With luck, we'll get back underway northbound tomorrow after my MRI. It's been a heck of week, but not so bad that we failed to notice a really cool-looking full moon!
(29 12.098'N 81 00.697'W)
Stoned on the ICW!
9 April 2006, Ponce Inlet, FL
We had a romping set of thunderstorms during the night and awoke to wet decks and overcast skies. But the front had passed and things were clearing up so we headed off at 0750...At about 0810, I began to notice some abdominal pain that felt like gas but, by 0820 when the George Munson bridge opened to let us through, I was in so much pain I could barely stand and Anne had to take the helm. By 0830, I called the Coast Guard.
I have always had a great respect for the Coast Guard and don't like people to speak ill of them. I also take great pride in not calling them because I'm a prudent and prepared mariner. But things happen even to the prudent and the prepared and today it was my turn. With help from the Coast Guard, we located the nearest marina where we could tie up and get to a hospital. Fortunately, Anne, Evelyn, and Leslie took over the boat and navigated into the marina and generally kept things together. Eventually, I was at the Halifax Medical Center and diagnosed with a Kidney Stone, something I've never had before. I can safely say I hope never to have another one! At a couple of points, the pain was so much that I resorted to the "emergency breathing pattern" I helped Anne practice in her childbirth classes...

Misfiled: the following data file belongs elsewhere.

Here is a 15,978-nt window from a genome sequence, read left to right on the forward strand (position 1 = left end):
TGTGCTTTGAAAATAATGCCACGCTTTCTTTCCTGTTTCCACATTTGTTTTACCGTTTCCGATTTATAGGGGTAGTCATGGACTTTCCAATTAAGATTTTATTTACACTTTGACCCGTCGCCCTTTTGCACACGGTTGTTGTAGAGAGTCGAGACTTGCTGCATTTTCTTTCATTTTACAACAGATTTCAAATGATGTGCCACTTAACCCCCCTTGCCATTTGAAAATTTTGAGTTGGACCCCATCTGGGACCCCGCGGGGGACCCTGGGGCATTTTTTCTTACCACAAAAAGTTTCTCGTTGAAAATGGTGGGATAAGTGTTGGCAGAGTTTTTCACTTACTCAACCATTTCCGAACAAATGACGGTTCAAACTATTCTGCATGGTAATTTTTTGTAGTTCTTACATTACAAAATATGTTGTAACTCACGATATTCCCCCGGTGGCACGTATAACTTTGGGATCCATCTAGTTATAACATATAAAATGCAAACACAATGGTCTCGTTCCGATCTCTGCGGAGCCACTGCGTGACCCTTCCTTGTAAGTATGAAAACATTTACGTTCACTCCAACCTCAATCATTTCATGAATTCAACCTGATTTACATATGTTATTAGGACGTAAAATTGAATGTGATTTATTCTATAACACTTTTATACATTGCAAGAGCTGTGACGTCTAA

I'm back on board now and taking prescription pain meds so I'm comfortable. It looks like we'll going up to Daytona Beach tomorrow (only about 10 miles) and taking a slip for a couple of days so we can be closer to the medical facilities for follow-up tests and to regain my strength. The adventure continues!
(29 05.413'N 80 56.374'W)
Back up the ditch...
8 April 2006, New Smyrna Beach, FL
Although it would certainly be understandable to take a day off after an offshore passage, we actually felt like getting going today, and so we did. We started by washing all the salt off of Symphony and then sending Evelyn up the mast to re-secure the speaker horn for our hailer/fog signal. It was fine when we left the Bahamas but dangling by it's wire when we arrived at Port Canaveral. I suspect we snagged it with a halyard sometime during the night.
As it turns out, the broken hailer horn was the only lasting damage done during the passage: Although we thought the radar had failed, that turns out not to be the case. One of the "improvements" I made to Symphony's electrical system while in the Bahamas was to install a heavily isolated/filtered power supply to protect the electronics from power transients on the main supply. I miscalculated however, when I put the autopilot on that supply: When the autopilot needs to drive the rudder hard, the drive motor gulps a big chunk of current...enough to create a transient voltage drop on the supposedly protected supply. So, when the autopilot pushed hard on the rudder, some of the other electronics, like the radar, reset or just shutdown. As the passage went on, the waves got bigger and the spurious resets got more frequent...not a comforting trend! The good news is that the problem is easily corrected and that our radar/chartplotter seems to be working fine, now. This was especially welcome news because having that display at the helm is SO nice for keeping track of the intricacies of the ICW!